• to identify the target’s vulnerabilities in the event of a cybersecurity breach

  • to determine the potential of theft and cyber attracts

  • to assess the value of the target in light of the results of its assessment.

Issues with cybersecurity due diligence

Understanding and addressing cyber risks in connection with an acquisition is important for both purchasers and sellers. That, however, can be a difficult task. Cyber issues may be latent and the extent of potential damage often is difficult to quantify. 

The target might be unaware of a cyber intrusion and does not know what the attackers have done to or with the high-value digital data they accessed and compromised. Many data breaches, for example, are not discovered for many months or years after their inception. Parties run the risk of closing a deal well before an attack is discovered. Plus determining the “materiality” of apparent cyber incidents without knowing, other than by inference, the nature of the digital assets at risk or the harm that could flow from their compromise is very difficult. Similarly, assessing the potential devaluation of the target’s high-value digital assets without evidence of what was accessed and exploited is complicated.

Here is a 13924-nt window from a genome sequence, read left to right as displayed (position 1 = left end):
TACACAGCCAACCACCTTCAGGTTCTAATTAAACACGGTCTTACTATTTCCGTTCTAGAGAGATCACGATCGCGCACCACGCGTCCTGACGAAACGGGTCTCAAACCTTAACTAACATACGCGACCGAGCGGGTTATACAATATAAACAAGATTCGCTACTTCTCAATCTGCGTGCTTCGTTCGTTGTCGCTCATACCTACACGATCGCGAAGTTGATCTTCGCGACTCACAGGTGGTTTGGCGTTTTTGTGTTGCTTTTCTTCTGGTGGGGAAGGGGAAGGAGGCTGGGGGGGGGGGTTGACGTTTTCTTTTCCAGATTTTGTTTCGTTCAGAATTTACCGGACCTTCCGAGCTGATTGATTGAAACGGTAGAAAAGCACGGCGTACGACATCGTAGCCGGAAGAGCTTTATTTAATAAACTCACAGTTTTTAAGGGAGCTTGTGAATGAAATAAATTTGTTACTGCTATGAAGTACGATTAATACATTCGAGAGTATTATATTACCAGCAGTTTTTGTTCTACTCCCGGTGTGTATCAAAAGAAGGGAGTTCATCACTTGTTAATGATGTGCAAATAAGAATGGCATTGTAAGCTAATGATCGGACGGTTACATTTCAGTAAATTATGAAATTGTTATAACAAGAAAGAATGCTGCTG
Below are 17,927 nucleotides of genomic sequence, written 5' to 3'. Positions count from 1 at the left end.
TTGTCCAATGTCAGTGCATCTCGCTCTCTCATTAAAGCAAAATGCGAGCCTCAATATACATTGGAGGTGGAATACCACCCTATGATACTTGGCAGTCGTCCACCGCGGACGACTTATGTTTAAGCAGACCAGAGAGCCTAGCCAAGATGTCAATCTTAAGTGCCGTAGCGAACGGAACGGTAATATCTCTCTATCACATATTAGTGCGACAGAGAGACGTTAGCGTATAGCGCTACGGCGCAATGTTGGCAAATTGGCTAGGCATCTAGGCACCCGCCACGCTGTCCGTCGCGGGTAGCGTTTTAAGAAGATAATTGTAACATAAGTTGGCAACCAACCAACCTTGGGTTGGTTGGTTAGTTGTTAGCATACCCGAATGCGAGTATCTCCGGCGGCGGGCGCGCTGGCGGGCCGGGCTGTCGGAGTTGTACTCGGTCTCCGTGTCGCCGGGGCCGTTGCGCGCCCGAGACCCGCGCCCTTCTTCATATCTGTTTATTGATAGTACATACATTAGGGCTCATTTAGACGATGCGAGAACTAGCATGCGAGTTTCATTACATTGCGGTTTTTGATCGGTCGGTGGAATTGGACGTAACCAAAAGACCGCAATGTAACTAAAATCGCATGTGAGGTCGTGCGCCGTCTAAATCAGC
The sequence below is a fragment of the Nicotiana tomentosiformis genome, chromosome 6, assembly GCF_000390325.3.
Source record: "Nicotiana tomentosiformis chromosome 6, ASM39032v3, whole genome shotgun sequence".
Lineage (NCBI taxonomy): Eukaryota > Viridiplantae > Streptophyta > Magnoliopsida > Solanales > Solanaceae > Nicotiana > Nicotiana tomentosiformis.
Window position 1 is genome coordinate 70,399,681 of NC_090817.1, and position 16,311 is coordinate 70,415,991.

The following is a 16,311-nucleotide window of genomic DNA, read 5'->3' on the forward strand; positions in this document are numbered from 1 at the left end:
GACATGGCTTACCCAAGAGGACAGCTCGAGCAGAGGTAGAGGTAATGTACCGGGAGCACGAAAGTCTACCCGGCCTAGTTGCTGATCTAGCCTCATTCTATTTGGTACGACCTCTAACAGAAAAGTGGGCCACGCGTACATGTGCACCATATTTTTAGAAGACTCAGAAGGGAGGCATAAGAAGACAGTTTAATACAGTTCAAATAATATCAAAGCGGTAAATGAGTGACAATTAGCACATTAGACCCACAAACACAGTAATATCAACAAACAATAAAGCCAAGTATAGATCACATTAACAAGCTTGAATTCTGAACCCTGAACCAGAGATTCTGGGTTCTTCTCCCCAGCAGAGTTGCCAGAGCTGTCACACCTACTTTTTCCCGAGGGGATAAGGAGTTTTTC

In addition, the current legal framework in the UK does not address cybersecurity risks and issues effectively. There is no single set of mandatory cybersecurity rules in the UK with which companies must comply. Instead there are number of different laws, rules and regulations, comprised of laws enacting EU Directives as well as standalone laws specific to the UK, which apply depending on the context of the relevant incident and the nature of the organisation involved. Legal obligations under UK law relating to cybersecurity can be found in various statutes and regulations, including the following:

  • Network and Information Systems Regulations 2018

  • General Data Protection Regulation 2018